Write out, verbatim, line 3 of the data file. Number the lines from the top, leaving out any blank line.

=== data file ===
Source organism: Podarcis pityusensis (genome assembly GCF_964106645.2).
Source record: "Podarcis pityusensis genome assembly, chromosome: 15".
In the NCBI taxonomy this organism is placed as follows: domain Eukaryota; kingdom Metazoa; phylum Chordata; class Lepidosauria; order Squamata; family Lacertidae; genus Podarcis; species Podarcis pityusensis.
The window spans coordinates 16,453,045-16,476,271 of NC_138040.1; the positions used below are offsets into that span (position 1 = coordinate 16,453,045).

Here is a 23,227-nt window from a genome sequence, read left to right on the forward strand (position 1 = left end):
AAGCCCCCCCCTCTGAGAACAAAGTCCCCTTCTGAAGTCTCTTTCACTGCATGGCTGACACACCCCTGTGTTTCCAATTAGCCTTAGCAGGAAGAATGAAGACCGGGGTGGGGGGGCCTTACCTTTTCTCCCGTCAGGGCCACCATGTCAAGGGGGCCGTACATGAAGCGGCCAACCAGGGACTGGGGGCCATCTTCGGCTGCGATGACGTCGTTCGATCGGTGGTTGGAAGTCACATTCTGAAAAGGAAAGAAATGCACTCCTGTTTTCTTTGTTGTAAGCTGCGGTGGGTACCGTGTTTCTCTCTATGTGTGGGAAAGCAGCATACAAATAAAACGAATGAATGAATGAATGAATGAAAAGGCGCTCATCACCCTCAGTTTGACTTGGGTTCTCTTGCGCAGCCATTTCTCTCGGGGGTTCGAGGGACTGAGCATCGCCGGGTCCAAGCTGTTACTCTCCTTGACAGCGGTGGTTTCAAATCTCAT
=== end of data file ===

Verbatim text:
In the NCBI taxonomy this organism is placed as follows: domain Eukaryota; kingdom Metazoa; phylum Chordata; class Lepidosauria; order Squamata; family Lacertidae; genus Podarcis; species Podarcis pityusensis.